Is there a way to temporarily ignore my ~/.ssh/known_hostsfile?

mbp:~ alexus$ ssh
Someone could be eavesdropping on you right now (man-in-the-middle attack)!
It is also possible that a host key has just been changed.
The fingerprint for the RSA key sent by the remote host is
Please contact your system administrator.
Add correct host key in /Users/alexus/.ssh/known_hosts to get rid of this message.
Offending RSA key in /Users/alexus/.ssh/known_hosts:155
RSA host key for has changed and you have requested strict checking.
Host key verification failed.
mbp:~ alexus$ 


.. by a few answer(s)/comment(s) i realize that my question is a bit misleading, so short it is expected behavior), so it's normal (in my case) there is a valid reason behind it on why I want to see "ignore it")

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    You're asking the wrong question. You should not "ignore" the problem; you should figure out what is going on and solve it. – Michael Hampton Dec 7 '13 at 20:07
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    I can't speak for the user, but one example would be a situation where you are developing a automated install process (such as a kickstart), where your iterative workflow involves building, connecting, testing, modifying the build process, and rebuilding from scratch over and over again. – Goladus Apr 17 '15 at 20:30
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    @MichaelHampton - I get this all the time as VMware and VirtualBox recycles IP addresses for guests. For me, it is the correct question :) – user145545 Jul 31 '15 at 9:26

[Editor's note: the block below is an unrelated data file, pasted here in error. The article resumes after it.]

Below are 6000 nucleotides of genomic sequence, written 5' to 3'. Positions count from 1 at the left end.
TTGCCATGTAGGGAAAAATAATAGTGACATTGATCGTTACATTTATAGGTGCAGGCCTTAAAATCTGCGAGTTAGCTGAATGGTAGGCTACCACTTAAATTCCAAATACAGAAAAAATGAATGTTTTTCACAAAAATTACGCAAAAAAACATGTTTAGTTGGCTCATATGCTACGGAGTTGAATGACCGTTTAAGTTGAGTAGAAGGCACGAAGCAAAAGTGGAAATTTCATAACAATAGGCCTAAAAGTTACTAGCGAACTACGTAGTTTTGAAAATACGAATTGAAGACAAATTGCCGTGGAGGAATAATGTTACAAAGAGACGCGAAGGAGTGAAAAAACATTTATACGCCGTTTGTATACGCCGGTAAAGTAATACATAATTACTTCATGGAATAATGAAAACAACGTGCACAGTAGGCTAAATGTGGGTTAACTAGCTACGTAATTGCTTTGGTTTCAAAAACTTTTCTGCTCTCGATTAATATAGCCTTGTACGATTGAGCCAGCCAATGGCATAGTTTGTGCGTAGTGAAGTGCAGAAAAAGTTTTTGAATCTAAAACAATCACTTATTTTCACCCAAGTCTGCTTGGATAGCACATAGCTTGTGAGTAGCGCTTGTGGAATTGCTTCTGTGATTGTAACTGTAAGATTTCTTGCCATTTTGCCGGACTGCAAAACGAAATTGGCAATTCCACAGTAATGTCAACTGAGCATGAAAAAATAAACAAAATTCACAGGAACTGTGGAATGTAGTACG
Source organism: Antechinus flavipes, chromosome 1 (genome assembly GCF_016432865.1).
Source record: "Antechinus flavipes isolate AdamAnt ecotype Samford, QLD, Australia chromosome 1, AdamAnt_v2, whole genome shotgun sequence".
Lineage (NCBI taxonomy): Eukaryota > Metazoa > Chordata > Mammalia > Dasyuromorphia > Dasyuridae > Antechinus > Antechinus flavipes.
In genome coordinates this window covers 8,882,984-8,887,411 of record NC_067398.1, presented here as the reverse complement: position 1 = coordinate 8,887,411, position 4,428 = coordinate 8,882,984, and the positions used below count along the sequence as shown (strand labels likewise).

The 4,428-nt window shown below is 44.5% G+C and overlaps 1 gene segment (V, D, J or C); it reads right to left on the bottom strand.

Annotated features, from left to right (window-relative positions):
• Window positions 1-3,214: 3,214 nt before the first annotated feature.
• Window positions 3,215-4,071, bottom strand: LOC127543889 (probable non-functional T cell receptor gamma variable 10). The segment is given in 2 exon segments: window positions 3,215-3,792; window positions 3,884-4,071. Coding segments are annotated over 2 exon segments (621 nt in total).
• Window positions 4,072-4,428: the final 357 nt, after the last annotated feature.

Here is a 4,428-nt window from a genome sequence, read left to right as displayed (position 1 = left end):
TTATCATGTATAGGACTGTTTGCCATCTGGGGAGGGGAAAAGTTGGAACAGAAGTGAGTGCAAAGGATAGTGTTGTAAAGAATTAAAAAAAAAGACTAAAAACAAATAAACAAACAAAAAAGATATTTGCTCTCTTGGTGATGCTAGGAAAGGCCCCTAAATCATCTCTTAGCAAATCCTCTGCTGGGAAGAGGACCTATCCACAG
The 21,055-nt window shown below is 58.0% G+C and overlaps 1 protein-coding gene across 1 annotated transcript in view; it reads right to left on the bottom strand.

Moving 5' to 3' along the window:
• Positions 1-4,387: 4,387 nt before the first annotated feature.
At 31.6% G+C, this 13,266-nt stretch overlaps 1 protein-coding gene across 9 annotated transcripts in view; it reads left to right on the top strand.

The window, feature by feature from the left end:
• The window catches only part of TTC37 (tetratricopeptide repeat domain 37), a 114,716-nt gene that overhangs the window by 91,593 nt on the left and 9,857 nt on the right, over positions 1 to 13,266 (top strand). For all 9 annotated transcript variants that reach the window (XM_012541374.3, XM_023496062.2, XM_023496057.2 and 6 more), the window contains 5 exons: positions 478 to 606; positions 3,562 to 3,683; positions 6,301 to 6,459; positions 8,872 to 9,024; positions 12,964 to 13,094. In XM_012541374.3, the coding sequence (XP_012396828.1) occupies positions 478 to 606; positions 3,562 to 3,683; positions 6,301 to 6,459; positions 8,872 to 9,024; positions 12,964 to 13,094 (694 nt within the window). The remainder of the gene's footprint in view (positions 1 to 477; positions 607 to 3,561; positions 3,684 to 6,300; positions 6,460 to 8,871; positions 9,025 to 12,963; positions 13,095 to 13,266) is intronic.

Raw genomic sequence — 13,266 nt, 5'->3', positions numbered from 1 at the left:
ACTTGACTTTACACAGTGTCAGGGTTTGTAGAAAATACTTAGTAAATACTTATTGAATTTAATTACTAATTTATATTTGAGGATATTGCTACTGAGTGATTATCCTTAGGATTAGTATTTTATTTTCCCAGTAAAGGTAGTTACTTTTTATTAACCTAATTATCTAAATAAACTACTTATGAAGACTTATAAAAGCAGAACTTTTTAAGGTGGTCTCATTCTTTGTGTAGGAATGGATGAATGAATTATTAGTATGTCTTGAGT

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    FWIW I keep searching for this answer because I have a system in my LAN where I use a dropbear (with a different host key) to enter the disk encryption password during startup. – Zulan Nov 22 '15 at 17:33
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    @jww This is the wrong question/solution for your scenario. Instead you should be configuring SSH to ignore the IP address but still check the host key. See for example here – Jon Bentley Mar 5 '19 at 13:36

You can use ssh -o StrictHostKeyChecking=no to turn off checking known_hosts momentarily. But I'd advise against this. You should really check why the host key has changed.

Another option is to add a specific entry to your ~/.ssh/config for the host in question. This might be valid approach if you have a certain host which generates new host keys every time it reboots and it gets rebooted for a valid reason several times a day.

Host <your problematic host>
  StrictHostKeyChecking no
  • that is expected behavior) so it's normal (in my case) – alexus Dec 7 '13 at 20:22
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    @alexus If it's "expected", then you can apply the option to a specific hostname/IP for which you expect it to happen. – chrylis -cautiouslyoptimistic- Dec 7 '13 at 20:25
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    @alexus And remember that if you do this, you pretty much lose all the protection that ssh provides. You may as well be using telnet, as it would be trivial for someone to MITM you and capture all your traffic. – Michael Hampton Dec 7 '13 at 20:44
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    This no longer works (at least for OpenSSH_5.3p1) – draeath Jan 12 '17 at 16:36
  • -o StrictHostKeyChecking=no removes the ability to log in with a password. Doesn't the lack of a flag for this go directly against unix principles of allowing the user to force behavior? I'm currently trying to login to a local machine with a local IP. The host key changed because I reformatted said machine. Everything here makes sense and nothing is a security risk under the circumstances. – Wowfunhappy Sep 26 '19 at 23:28

To completely ignore your known hosts file in a POSIX environment, set the GlobalKnownHostsFile and UserKnownHostsFile options to /dev/null:

ssh -o GlobalKnownHostsFile=/dev/null -o UserKnownHostsFile=/dev/null user@host

Setting the StrictHostKeyChecking=no option will allow you to connect but SSH will still show a warning:

ssh -o StrictHostKeyChecking=no user@host